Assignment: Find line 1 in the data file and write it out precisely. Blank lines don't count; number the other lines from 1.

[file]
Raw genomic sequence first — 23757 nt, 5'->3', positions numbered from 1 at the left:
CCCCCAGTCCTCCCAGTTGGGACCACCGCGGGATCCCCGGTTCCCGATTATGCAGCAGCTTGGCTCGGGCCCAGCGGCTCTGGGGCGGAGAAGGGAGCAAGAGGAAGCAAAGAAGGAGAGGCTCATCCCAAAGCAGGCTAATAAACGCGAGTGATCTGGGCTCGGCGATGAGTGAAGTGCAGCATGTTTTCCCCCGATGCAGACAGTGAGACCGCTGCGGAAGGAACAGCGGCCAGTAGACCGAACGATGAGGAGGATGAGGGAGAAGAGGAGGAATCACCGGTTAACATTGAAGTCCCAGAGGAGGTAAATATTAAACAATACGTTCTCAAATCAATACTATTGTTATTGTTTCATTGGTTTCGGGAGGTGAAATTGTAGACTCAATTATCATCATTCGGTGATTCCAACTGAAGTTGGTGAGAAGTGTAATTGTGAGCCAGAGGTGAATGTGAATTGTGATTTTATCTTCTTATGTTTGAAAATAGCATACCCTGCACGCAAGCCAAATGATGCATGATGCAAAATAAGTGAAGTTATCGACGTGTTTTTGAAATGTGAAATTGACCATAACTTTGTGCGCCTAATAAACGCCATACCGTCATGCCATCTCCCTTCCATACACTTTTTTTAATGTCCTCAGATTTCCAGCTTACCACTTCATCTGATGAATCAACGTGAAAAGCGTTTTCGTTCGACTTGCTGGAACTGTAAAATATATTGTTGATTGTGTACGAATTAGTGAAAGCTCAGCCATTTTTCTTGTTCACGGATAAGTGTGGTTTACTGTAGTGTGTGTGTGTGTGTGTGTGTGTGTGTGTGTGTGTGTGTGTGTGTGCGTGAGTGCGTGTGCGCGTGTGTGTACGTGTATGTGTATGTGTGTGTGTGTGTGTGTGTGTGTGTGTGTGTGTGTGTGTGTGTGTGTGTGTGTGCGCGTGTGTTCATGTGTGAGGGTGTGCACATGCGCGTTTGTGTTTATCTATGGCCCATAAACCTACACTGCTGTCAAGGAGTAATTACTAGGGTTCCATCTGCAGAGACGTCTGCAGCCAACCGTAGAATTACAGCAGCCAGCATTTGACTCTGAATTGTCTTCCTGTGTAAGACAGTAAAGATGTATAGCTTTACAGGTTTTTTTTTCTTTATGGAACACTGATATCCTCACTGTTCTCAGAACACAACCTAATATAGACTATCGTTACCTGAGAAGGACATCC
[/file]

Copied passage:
Raw genomic sequence first — 23757 nt, 5'->3', positions numbered from 1 at the left: